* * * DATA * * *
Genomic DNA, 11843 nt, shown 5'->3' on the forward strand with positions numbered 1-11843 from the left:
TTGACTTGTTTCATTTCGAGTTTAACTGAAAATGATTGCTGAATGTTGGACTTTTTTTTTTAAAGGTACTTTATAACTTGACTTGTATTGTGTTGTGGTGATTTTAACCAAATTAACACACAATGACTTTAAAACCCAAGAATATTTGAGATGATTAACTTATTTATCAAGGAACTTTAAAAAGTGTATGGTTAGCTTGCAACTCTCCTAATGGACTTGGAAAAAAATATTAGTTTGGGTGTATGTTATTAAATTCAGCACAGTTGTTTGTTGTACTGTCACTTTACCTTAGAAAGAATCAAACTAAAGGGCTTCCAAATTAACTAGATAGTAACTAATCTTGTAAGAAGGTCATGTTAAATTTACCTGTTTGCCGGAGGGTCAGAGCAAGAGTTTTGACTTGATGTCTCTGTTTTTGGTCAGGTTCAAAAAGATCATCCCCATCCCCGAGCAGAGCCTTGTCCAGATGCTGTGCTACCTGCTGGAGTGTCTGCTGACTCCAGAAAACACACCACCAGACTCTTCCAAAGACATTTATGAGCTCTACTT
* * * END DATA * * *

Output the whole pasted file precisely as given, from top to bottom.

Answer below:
Genomic DNA, 11843 nt, shown 5'->3' on the forward strand with positions numbered 1-11843 from the left:
TTGACTTGTTTCATTTCGAGTTTAACTGAAAATGATTGCTGAATGTTGGACTTTTTTTTTTAAAGGTACTTTATAACTTGACTTGTATTGTGTTGTGGTGATTTTAACCAAATTAACACACAATGACTTTAAAACCCAAGAATATTTGAGATGATTAACTTATTTATCAAGGAACTTTAAAAAGTGTATGGTTAGCTTGCAACTCTCCTAATGGACTTGGAAAAAAATATTAGTTTGGGTGTATGTTATTAAATTCAGCACAGTTGTTTGTTGTACTGTCACTTTACCTTAGAAAGAATCAAACTAAAGGGCTTCCAAATTAACTAGATAGTAACTAATCTTGTAAGAAGGTCATGTTAAATTTACCTGTTTGCCGGAGGGTCAGAGCAAGAGTTTTGACTTGATGTCTCTGTTTTTGGTCAGGTTCAAAAAGATCATCCCCATCCCCGAGCAGAGCCTTGTCCAGATGCTGTGCTACCTGCTGGAGTGTCTGCTGACTCCAGAAAACACACCACCAGACTCTTCCAAAGACATTTATGAGCTCTACTT